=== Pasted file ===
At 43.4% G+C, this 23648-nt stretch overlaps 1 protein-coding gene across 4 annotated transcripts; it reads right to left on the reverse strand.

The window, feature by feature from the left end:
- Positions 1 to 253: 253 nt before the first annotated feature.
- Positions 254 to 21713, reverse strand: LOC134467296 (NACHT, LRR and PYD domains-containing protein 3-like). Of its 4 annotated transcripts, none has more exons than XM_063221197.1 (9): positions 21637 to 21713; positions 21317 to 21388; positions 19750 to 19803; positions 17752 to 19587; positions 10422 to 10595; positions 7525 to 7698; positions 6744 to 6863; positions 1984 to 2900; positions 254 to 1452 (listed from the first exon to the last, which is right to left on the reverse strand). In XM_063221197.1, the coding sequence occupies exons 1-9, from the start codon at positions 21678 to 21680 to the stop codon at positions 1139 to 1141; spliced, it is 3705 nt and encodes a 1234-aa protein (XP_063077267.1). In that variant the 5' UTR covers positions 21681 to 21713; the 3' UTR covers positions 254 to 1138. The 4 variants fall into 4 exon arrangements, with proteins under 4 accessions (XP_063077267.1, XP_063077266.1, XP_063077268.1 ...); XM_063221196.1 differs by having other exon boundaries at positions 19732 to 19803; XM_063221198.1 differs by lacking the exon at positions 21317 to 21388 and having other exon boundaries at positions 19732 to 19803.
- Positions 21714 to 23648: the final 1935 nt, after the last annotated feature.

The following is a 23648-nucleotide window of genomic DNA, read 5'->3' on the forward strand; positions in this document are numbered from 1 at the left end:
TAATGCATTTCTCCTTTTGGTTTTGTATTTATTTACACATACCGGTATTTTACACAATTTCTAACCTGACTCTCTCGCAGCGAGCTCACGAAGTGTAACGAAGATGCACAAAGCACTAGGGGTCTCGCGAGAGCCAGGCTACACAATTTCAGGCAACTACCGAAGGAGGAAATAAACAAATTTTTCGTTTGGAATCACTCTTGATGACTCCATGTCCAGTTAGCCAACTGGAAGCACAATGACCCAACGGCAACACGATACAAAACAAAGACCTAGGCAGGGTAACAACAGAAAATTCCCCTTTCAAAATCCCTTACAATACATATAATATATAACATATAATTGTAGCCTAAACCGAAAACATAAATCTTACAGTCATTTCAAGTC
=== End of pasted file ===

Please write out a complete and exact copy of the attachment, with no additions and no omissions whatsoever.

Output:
At 43.4% G+C, this 23648-nt stretch overlaps 1 protein-coding gene across 4 annotated transcripts; it reads right to left on the reverse strand.

The window, feature by feature from the left end:
- Positions 1 to 253: 253 nt before the first annotated feature.
- Positions 254 to 21713, reverse strand: LOC134467296 (NACHT, LRR and PYD domains-containing protein 3-like). Of its 4 annotated transcripts, none has more exons than XM_063221197.1 (9): positions 21637 to 21713; positions 21317 to 21388; positions 19750 to 19803; positions 17752 to 19587; positions 10422 to 10595; positions 7525 to 7698; positions 6744 to 6863; positions 1984 to 2900; positions 254 to 1452 (listed from the first exon to the last, which is right to left on the reverse strand). In XM_063221197.1, the coding sequence occupies exons 1-9, from the start codon at positions 21678 to 21680 to the stop codon at positions 1139 to 1141; spliced, it is 3705 nt and encodes a 1234-aa protein (XP_063077267.1). In that variant the 5' UTR covers positions 21681 to 21713; the 3' UTR covers positions 254 to 1138. The 4 variants fall into 4 exon arrangements, with proteins under 4 accessions (XP_063077267.1, XP_063077266.1, XP_063077268.1 ...); XM_063221196.1 differs by having other exon boundaries at positions 19732 to 19803; XM_063221198.1 differs by lacking the exon at positions 21317 to 21388 and having other exon boundaries at positions 19732 to 19803.
- Positions 21714 to 23648: the final 1935 nt, after the last annotated feature.

The following is a 23648-nucleotide window of genomic DNA, read 5'->3' on the forward strand; positions in this document are numbered from 1 at the left end:
TAATGCATTTCTCCTTTTGGTTTTGTATTTATTTACACATACCGGTATTTTACACAATTTCTAACCTGACTCTCTCGCAGCGAGCTCACGAAGTGTAACGAAGATGCACAAAGCACTAGGGGTCTCGCGAGAGCCAGGCTACACAATTTCAGGCAACTACCGAAGGAGGAAATAAACAAATTTTTCGTTTGGAATCACTCTTGATGACTCCATGTCCAGTTAGCCAACTGGAAGCACAATGACCCAACGGCAACACGATACAAAACAAAGACCTAGGCAGGGTAACAACAGAAAATTCCCCTTTCAAAATCCCTTACAATACATATAATATATAACATATAATTGTAGCCTAAACCGAAAACATAAATCTTACAGTCATTTCAAGTC